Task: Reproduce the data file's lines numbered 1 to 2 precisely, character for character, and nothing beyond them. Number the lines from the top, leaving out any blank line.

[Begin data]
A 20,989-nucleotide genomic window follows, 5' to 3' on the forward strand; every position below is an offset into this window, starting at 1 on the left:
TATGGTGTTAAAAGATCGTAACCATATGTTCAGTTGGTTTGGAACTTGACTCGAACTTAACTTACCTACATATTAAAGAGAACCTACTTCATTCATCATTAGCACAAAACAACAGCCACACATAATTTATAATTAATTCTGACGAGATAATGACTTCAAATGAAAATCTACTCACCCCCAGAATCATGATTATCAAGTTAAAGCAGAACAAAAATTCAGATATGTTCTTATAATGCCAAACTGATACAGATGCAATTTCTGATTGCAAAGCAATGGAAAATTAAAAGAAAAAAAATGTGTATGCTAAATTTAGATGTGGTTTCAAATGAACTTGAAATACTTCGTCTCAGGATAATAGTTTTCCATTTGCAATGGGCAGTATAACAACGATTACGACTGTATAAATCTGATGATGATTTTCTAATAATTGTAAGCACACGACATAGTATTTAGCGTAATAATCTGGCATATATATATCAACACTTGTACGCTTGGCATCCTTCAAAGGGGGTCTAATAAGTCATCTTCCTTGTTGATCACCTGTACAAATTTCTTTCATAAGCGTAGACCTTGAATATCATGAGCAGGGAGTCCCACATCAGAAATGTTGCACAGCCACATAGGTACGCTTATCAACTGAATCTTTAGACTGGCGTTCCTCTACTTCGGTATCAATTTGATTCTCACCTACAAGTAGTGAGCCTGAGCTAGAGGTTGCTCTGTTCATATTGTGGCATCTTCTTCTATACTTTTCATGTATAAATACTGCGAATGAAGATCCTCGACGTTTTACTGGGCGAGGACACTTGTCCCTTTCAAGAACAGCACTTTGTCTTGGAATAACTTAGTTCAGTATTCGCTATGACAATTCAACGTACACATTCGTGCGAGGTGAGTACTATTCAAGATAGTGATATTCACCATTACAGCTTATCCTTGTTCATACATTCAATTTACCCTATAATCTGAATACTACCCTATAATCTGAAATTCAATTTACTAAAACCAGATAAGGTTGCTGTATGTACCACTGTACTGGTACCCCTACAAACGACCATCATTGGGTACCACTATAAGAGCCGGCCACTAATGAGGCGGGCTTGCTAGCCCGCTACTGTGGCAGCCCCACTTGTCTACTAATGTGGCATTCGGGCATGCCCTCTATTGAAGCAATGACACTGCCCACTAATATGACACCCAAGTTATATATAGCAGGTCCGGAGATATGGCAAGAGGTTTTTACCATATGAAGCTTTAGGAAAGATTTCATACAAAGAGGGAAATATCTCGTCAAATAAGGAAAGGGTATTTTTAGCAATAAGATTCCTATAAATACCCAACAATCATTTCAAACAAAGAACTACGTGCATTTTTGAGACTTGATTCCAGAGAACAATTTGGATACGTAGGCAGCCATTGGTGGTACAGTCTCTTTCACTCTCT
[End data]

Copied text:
A 20,989-nucleotide genomic window follows, 5' to 3' on the forward strand; every position below is an offset into this window, starting at 1 on the left:
TATGGTGTTAAAAGATCGTAACCATATGTTCAGTTGGTTTGGAACTTGACTCGAACTTAACTTACCTACATATTAAAGAGAACCTACTTCATTCATCATTAGCACAAAACAACAGCCACACATAATTTATAATTAATTCTGACGAGATAATGACTTCAAATGAAAATCTACTCACCCCCAGAATCATGATTATCAAGTTAAAGCAGAACAAAAATTCAGATATGTTCTTATAATGCCAAACTGATACAGATGCAATTTCTGATTGCAAAGCAATGGAAAATTAAAAGAAAAAAAATGTGTATGCTAAATTTAGATGTGGTTTCAAATGAACTTGAAATACTTCGTCTCAGGATAATAGTTTTCCATTTGCAATGGGCAGTATAACAACGATTACGACTGTATAAATCTGATGATGATTTTCTAATAATTGTAAGCACACGACATAGTATTTAGCGTAATAATCTGGCATATATATATCAACACTTGTACGCTTGGCATCCTTCAAAGGGGGTCTAATAAGTCATCTTCCTTGTTGATCACCTGTACAAATTTCTTTCATAAGCGTAGACCTTGAATATCATGAGCAGGGAGTCCCACATCAGAAATGTTGCACAGCCACATAGGTACGCTTATCAACTGAATCTTTAGACTGGCGTTCCTCTACTTCGGTATCAATTTGATTCTCACCTACAAGTAGTGAGCCTGAGCTAGAGGTTGCTCTGTTCATATTGTGGCATCTTCTTCTATACTTTTCATGTATAAATACTGCGAATGAAGATCCTCGACGTTTTACTGGGCGAGGACACTTGTCCCTTTCAAGAACAGCACTTTGTCTTGGAATAACTTAGTTCAGTATTCGCTATGACAATTCAACGTACACATTCGTGCGAGGTGAGTACTATTCAAGATAGTGATATTCACCATTACAGCTTATCCTTGTTCATACATTCAATTTACCCTATAATCTGAATACTACCCTATAATCTGAAATTCAATTTACTAAAACCAGATAAGGTTGCTGTATGTACCACTGTACTGGTACCCCTACAAACGACCATCATTGGGTACCACTATAAGAGCCGGCCACTAATGAGGCGGGCTTGCTAGCCCGCTACTGTGGCAGCCCCACTTGTCTACTAATGTGGCATTCGGGCATGCCCTCTATTGAAGCAATGACACTGCCCACTAATATGACACCCAAGTTATATATAGCAGGTCCGGAGATATGGCAAGAGGTTTTTACCATATGAAGCTTTAGGAAAGATTTCATACAAAGAGGGAAATATCTCGTCAAATAAGGAAAGGGTATTTTTAGCAATAAGATTCCTATAAATACCCAACAATCATTTCAAACAAAGAACTACGTGCATTTTTGAGACTTGATTCCAGAGAACAATTTGGATACGTAGGCAGCCATTGGTGGTACAGTCTCTTTCACTCTCT